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11-08-2007: Hispanic Academy on Asking Essential Questions with Sr Rush Cosgrove

2008 National Hispanic Academy on Asking Essential Questions with Sr Rush Cosgrove

 

Foundation for Critical Thinking

Foundation for Critical Thinking

News
For Immediate Release
Contact: Hunter Finch
707-878-9100 X 17
hfinch@criticalthinking.org

The Foundation for Critical Thinking to Host
Hispanic Academy on Asking Essential Questions

Dillon Beach, CA (11-08-2007) -- The Foundation for Critical Thinking will host its first National Hispanic Academy at the Berkeley Doubletree Hotel and Marina near the UC Berkeley Campus on February 29 through March 2, 2008. 

Focusing on "Formulando Preguntas Esenciales" (Asking Essential Questions), the entire Academy will be conducted in the Spanish language. Sr. Rush Cosgrove, a fellow at the Foundation for Critical Thinking, will administer the course. Availability is limited. Teachers, curriculum designers, administrators, and students who plan to attend are urged to register early. The 'Thinker’s Guide to the Art of Asking Essential Questions,” authored by Drs Linda Elder and Richard Paul, will be the focus of the academy.

"It is not possible to be a good thinker and a poor questioner," said Cosgrove. "Questions define tasks, express problems, and delineate issues. They drive thinking forward. Answers, on the other hand, often signal a full stop in thought. Only when an answer generates further questions does thought continue as inquiry. A mind with no questions is a mind that is not intellectually alive. No questions (asked) equals no understanding (achieved). Superficial questions equal superficial understanding, unclear questions equal unclear understanding. If your mind is not actively generating questions, you are not engaged in substantive learning. So the question raised that we first need to address is, 'How can we teach so that students generate questions?'  In this Academy we shall focus on practical strategies for generating questioning minds at the same time, of course, that students learn the relevant content that is at the heart of any curriculum," he said.

Sr. Cosgrove says the significance of critical thinking to the Hispanic community has not yet been duly recognized. The most fundamental goal we should have for our children is preparing them to be effective problem solvers and decision makers. To achieve this end, students must learn how to minimize poor thinking and maximize good thinking in addressing problems and potential decisions. The Academy's focus on "Formulado Preguntas Esenciales" is intended to set the stage for teachers, curriculum designers, administrators, as well as students who recognize the need to learn and teach critical thinking.

Critical thinking is the art of thinking better as a result of analyzing and assessing thinking effectively. A seminal pedagogical concept and interconnected collection of best practices that accompany all forms of inquiry, discourse, and understanding in virtually every domain and discipline, it is the foundational competency behind all teaching and learning. It is the key to learning how to learn and to taking ownership of knowledge and skills in all domains and disciplines.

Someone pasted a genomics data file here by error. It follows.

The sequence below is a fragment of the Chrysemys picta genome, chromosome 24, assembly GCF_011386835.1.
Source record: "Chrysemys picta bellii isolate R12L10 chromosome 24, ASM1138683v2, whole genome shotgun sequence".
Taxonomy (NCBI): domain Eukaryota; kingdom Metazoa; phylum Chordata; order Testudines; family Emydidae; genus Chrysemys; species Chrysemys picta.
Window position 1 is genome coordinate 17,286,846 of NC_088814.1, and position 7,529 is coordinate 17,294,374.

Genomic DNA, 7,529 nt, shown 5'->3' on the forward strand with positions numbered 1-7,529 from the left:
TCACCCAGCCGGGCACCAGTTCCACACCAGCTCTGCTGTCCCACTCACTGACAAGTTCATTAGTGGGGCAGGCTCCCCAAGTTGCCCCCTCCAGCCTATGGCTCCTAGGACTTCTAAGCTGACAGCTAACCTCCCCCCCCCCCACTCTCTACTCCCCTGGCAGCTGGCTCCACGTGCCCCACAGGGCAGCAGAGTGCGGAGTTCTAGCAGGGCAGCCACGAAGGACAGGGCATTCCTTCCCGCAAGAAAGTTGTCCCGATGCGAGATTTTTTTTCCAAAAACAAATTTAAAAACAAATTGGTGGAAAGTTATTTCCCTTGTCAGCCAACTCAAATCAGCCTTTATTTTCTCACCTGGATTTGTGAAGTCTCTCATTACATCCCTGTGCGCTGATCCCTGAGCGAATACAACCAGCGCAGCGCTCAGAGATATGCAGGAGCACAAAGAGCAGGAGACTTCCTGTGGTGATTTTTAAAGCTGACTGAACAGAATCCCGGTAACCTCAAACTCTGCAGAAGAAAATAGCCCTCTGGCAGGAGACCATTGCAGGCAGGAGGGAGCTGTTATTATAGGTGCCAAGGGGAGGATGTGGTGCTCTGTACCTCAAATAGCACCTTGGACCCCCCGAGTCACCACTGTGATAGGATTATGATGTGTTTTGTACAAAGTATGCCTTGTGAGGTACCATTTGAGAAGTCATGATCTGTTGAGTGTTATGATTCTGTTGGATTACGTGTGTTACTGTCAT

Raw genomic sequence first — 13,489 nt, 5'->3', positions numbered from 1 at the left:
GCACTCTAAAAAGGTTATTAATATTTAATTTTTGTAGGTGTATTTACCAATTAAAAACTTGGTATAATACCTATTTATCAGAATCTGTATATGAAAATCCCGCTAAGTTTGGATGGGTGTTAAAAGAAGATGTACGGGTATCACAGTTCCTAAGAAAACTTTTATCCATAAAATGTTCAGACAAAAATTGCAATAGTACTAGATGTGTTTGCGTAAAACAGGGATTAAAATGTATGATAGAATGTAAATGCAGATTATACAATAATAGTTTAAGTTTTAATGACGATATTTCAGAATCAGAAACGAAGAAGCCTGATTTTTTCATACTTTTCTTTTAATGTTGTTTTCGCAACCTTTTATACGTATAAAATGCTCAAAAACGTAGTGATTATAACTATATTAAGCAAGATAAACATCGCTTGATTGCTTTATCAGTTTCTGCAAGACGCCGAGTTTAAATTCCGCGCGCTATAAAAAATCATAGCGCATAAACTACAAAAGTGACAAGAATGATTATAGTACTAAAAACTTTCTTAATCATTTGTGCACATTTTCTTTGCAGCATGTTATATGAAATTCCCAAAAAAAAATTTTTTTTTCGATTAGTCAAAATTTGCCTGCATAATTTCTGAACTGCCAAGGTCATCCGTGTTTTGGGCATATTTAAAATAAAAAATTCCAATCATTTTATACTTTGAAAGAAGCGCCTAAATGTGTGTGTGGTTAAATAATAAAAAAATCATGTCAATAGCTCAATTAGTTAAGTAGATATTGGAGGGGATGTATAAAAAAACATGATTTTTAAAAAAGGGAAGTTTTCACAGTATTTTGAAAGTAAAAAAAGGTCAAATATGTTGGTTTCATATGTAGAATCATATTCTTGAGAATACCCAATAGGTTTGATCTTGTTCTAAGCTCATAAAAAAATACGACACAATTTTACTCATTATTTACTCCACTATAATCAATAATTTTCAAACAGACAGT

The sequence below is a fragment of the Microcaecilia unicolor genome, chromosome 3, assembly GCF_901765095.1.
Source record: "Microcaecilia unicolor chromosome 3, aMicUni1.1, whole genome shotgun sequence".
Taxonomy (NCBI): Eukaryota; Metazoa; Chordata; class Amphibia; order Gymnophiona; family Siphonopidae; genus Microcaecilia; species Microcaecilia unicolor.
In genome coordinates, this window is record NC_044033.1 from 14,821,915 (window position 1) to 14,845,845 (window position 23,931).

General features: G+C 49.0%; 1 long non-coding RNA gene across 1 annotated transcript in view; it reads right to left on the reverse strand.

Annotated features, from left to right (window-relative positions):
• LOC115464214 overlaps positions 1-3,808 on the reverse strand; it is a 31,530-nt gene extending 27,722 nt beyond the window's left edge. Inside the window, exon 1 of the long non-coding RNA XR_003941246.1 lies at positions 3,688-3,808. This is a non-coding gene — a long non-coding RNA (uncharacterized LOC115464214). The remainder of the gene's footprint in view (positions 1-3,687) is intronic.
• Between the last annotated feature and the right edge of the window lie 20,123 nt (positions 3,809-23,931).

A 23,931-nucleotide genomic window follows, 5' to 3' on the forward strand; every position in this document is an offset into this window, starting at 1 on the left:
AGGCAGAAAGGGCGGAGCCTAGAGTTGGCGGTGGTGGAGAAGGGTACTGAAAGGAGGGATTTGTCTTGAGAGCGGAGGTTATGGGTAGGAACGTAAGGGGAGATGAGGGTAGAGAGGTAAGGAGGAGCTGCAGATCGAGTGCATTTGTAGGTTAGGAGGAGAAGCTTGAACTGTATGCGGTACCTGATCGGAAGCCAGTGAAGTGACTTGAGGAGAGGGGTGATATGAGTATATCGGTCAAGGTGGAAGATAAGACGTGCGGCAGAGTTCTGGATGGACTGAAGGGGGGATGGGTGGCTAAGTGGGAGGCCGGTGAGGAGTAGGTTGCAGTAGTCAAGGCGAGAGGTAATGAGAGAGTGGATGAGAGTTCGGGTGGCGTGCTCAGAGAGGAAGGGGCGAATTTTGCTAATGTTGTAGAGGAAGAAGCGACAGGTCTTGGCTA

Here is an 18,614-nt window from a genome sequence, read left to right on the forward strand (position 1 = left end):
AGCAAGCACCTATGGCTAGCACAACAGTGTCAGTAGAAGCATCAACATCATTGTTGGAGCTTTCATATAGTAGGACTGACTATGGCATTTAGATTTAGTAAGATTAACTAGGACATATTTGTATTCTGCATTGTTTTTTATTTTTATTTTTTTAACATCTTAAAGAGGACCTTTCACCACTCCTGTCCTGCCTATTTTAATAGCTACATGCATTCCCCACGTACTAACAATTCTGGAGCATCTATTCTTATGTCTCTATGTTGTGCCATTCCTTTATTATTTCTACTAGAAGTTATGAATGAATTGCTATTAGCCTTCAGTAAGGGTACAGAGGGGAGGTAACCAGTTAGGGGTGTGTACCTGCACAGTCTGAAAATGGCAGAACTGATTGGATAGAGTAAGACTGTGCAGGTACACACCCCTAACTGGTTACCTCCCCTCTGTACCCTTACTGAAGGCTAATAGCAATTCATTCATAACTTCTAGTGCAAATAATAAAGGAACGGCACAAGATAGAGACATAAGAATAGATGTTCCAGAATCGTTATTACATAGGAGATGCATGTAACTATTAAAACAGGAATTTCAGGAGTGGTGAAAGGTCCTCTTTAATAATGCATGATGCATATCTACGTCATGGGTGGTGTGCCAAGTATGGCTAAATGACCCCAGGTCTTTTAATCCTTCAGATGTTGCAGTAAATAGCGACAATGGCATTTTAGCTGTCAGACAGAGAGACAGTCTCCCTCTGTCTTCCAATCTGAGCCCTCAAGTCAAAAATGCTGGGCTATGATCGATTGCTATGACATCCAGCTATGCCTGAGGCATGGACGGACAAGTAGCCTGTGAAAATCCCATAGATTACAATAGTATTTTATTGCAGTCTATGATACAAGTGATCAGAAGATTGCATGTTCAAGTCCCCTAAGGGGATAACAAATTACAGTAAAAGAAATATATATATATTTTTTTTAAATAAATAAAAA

The Center for Critical Thinking, the National Council for Excellence in Critical Thinking, and the Foundation for Critical Thinking have together hosted critical thinking academies, workshops, and conferences for more than a quarter century. During that time, these sister entities have played a key role in defining, structuring, assessing, improving and advancing the principles and best practices of fair minded critical thought in education and in society. Throughout their work, they have emphasized and argued for the importance of teaching critical thinking in a strong, rather than in a weak, sense. They are committed to a clear and "substantive" concept of critical thinking (rather than to one that is ill-defined or vague); to a concept that interfaces well with the disciplines, that integrates critical with creative thinking, that emphasizes the affective as well as the cognitive dimension of critical thinking, that highlights intellectual standards and traits. They advocate a concept of critical thinking that organizes instruction in every subject area at every educational level, around it, on it, and through it.  For more about The Foundation for Critical Thinking, log onto: http://www.criticalthinking.org

For more information or to register for the Academy on Asking Essential Questions, log onto:
 http://www.criticalthinking.org/conference/2008-Spanish-Academia.cfm

Photo:

Mr. Rush Cosgrove

 

 
 
 
 
 
 
 
Rush Cosgrove has been awarded a Research Fellowship at the Foundation and Center for Critical Thinking.  Mr. Cosgrove has a unique background. He is one of very few students who have been systematically taught critical thinking from the age of 10. It was at this age that he was taken from the main stream of instruction and put into an independent study program designed and supervised by Drs. Paul and Elder. Approximately half of his classes were taken under this model.  The remainder of his high school credits came from enrolling in college classes. Mr. Cosgrove is highly effective in conducting workshops in critical thinking for both faculty and students. He has taught numerous workshops on critical thinking in Spanish for both students and faculty at Mexican schools, colleges, and universities, including the Universidad de Las Americas, Puebla, Instituto Technologico Agropecuario, Torreon, Universidad Autonoma de Baja California, Ensenada. He serves as a major presenter at the International Conference on Critical Thinking each year, and is an articulate spokesperson for critical thinking both in teaching and learning.